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James Dyson nearly invented Google Glass back in 2001

Serial inventor James Dyson is best known for his eponymous line of vacuums, but the company has invented countless items over the years – including a voice-controlled, augmented-reality headset that predates Google Glass by a good decade.

To celebrate the 21st anniversary of the release of the world’s first cyclonic vacuum cleaner, Dyson dug through its vaults to reveal some of the never-before-seen ideas that have come out of the company’s incredible R&D efforts. 

A virtual personal assistant could read out emails and interpret basic voice commands.

“At the start it was just me, prototyping and developing the first bagless vacuum cleaner in my coach house,” Dyson told Digital Trends. “In the last 21 years we have grown to over 2,000 engineers and scientists developing new technology, with some interesting discoveries along the way.”

Among these: a special filter to clean the notoriously filthy emissions from diesel cars, a fuel cell well ahead of its time, and a gizmo that might make Google’s patent lawyers cringe: The Dyson Halo.

Three years’ worth of work on what would become the Halo kicked off in 2001, though at first it was given the secret project name N066 (a little less catchy). The Halo was to be a portable, head-mounted, wearable computer, something that could fold up to be carried in the user’s pocket and worked as a communications device and PC.

It had a headset that could be worn like a pair of glasses, and used audio prompts and visual cues to overlay information on your surroundings — and if that sounds familiar to you, you’re not alone. But Google kicked off development of its Glass program sometime in 2011, though the first Explorer Edition models weren’t released to developers until April 2013.


One model of Dyson’s Halo is worn behind the head, unlike Google Glass, but in most respects it was a lot like Google’s latest gizmo.

Other companies have developed and released wearable technology, of course, though none has captured the world’s attention like Glass. But there are more similarities between the Halo and Glass than with other devices. For one thing, the headsets look alike — both are wearable bands that connect to a mirror prism display. The newest versions of Glass are worn like a traditional pair of glasses, but it started as a band. And in one concept, the Halo was a forehead band with two displays left and right; in the other, a behind the head band, it was a single prism, just like Glass.

The interface was very different, however. Google relies on modern processing power for natural language interface in the Glass — and does a very good job of it, at that — and consequently has a very simple interface consisting of a few lines of text. Dyson’s gadget also supported voice control and speech recognition, but the main interface was a series of icons for apps similar to those on a modern smartphone. In the prototype, the user could see and use several different key applications. A virtual personal assistant could read out emails and interpret basic voice commands, but was unable to interact with the wearer.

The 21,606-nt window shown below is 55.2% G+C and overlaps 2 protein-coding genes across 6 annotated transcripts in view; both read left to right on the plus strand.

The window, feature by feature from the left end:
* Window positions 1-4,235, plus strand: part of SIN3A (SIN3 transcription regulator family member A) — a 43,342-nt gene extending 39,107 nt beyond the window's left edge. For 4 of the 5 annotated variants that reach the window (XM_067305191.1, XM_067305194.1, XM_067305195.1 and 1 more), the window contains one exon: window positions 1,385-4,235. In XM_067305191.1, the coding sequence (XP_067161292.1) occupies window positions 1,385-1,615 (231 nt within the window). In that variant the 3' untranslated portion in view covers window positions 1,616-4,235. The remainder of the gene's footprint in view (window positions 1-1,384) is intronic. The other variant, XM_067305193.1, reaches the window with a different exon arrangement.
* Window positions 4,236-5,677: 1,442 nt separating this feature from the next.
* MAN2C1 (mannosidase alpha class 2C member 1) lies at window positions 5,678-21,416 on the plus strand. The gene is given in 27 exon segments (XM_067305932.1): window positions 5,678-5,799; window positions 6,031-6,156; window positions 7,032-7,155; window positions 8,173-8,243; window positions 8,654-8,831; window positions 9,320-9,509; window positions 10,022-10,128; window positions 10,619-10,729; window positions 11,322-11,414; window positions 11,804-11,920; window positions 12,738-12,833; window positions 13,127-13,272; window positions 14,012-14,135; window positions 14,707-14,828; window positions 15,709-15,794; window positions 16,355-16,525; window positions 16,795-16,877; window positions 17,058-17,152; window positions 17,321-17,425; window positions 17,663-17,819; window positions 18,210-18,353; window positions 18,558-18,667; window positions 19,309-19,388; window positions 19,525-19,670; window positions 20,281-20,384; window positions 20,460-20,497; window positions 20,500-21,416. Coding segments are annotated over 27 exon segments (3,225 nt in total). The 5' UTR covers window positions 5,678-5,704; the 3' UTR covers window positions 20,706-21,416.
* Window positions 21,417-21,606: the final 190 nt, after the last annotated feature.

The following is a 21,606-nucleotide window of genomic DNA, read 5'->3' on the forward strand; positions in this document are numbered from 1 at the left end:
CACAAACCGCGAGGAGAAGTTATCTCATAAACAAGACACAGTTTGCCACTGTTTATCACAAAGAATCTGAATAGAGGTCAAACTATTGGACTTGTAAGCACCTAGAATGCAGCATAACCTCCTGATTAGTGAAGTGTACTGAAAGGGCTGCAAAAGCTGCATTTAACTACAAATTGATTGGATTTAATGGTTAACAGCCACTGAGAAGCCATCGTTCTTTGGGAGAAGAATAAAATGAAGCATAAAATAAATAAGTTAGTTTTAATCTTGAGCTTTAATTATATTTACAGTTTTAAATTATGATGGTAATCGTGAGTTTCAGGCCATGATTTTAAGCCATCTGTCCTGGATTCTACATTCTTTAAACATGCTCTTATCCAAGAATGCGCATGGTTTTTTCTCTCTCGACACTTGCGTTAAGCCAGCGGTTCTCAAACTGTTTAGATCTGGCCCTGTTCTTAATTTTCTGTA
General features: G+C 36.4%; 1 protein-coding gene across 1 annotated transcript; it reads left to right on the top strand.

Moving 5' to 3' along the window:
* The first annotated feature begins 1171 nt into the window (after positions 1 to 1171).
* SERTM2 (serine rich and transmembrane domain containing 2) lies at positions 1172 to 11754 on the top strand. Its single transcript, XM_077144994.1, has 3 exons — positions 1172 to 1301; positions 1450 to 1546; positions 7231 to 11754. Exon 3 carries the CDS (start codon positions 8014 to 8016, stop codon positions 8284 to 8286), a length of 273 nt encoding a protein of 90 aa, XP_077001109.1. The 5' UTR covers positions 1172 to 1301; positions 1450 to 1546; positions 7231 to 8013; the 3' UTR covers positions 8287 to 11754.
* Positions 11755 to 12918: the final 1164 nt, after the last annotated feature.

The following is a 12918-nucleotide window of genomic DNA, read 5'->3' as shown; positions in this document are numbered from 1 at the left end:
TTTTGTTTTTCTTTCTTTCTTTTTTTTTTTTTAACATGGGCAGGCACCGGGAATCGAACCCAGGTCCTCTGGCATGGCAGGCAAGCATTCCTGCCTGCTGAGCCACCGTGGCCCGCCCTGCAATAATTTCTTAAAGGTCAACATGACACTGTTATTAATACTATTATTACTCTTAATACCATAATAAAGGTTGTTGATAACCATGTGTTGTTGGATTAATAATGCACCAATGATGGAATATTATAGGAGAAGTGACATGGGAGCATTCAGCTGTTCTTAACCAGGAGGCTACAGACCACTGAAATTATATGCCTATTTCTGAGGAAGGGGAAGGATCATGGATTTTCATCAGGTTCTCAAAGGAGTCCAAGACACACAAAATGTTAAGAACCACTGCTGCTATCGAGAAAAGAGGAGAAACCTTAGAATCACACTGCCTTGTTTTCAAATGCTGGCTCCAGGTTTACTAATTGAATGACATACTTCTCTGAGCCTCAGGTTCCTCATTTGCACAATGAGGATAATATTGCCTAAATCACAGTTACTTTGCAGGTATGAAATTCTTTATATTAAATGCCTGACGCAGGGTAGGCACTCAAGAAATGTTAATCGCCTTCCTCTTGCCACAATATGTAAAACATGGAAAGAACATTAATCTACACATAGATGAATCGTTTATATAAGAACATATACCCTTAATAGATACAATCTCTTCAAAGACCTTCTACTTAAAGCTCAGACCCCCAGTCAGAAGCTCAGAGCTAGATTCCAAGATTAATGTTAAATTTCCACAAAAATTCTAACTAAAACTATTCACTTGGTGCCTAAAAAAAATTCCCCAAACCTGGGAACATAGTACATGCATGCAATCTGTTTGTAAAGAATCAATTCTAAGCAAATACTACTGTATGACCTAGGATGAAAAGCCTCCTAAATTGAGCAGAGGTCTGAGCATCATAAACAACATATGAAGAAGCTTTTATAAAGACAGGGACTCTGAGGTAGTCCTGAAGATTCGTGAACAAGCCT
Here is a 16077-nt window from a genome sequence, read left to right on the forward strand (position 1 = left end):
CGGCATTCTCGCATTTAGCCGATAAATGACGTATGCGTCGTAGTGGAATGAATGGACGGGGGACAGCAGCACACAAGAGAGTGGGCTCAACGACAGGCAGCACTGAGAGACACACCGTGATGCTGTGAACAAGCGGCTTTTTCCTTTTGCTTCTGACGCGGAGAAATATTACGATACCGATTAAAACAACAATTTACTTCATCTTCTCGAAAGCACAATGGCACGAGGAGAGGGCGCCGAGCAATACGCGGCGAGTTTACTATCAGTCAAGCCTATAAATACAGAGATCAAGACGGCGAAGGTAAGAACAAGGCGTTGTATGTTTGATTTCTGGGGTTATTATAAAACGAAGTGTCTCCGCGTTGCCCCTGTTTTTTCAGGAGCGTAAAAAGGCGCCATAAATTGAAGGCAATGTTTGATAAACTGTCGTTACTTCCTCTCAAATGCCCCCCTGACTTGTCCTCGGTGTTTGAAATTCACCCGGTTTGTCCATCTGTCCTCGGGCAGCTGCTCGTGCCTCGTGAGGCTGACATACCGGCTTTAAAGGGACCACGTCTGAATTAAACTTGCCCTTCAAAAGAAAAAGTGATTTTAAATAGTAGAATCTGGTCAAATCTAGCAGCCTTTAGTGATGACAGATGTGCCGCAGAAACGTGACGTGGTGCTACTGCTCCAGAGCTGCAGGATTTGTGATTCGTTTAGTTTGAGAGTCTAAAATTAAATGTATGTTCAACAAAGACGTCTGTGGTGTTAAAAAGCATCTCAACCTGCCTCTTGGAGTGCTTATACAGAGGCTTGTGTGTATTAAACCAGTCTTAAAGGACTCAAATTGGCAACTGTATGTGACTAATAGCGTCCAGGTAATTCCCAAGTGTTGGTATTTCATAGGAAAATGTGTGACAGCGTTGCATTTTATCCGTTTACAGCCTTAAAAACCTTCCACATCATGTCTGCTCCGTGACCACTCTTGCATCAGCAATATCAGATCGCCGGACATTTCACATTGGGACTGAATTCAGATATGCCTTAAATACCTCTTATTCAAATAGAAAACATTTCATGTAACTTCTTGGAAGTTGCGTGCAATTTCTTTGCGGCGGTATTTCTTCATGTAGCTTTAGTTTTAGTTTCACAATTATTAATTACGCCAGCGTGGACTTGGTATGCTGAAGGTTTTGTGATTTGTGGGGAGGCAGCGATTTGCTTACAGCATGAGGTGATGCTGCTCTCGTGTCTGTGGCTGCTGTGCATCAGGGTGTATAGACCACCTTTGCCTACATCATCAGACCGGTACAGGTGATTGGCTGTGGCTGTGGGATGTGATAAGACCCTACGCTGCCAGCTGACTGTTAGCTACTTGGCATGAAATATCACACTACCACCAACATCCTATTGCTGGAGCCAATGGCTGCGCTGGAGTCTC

Today, Dyson continues its R&D efforts — one third of all employees are engineers and scientists.

The miracle of miniaturization leads to a second difference: Google has built the brains of Glass directly into Glass itself, or relies upon cloud technology for processing. Dyson incorporated a portable computer that looks an awful lot like a Walkman.

The headset could be detached from the wearable computer, and the mobile device could be docked into a monitor to become a desktop computer, giving the same effect as plugging a laptop into a TV.

A third piece of the gizmo was meant to be worn on the wrist, a control pad that wirelessly connected to the Halo. It had a touch pad to let the user move a mouse among the icons on the screen, as well as a scroll wheel and a “joypad” — make up your own joke here. Another concept: a pull-out portion of the control pad that exposed a track pad, allowing the company to shrink the overall watch.

Today, Dyson continues its R&D efforts — one third of all employees are engineers and scientists — investing in a pipeline of products including a not-so-secret robot vacuum that has yet to be released.

Wearing N066

The original Dyson Halo prototype included a Walkman-sized computer that would be worn on the belt, while the headset itself served only as a display.

“Chasing ideas, no matter how implausible they seem, leads to discovery,” Dyson said. “Fans without blades and hand dryers that actually dry your hands wouldn’t have come about unless Dyson engineers had the freedom to experiment. We’ll be doing it for the next 21 years, and the opportunities are only becoming more exciting.”

Bring it, James.

Jeremy is Editor in Chief of Digital Trends, responsible for keeping the site awesome. Over nearly two decades working in and with technology he saw the industry explode, from the growth of the Internet to the birth and dominance of smartphones, Facebook, Twitter and more. Before joining DT, he spent nearly five years at FoxNews.com, and over a decade at Ziff Davis Media, publisher of PCMag.com.

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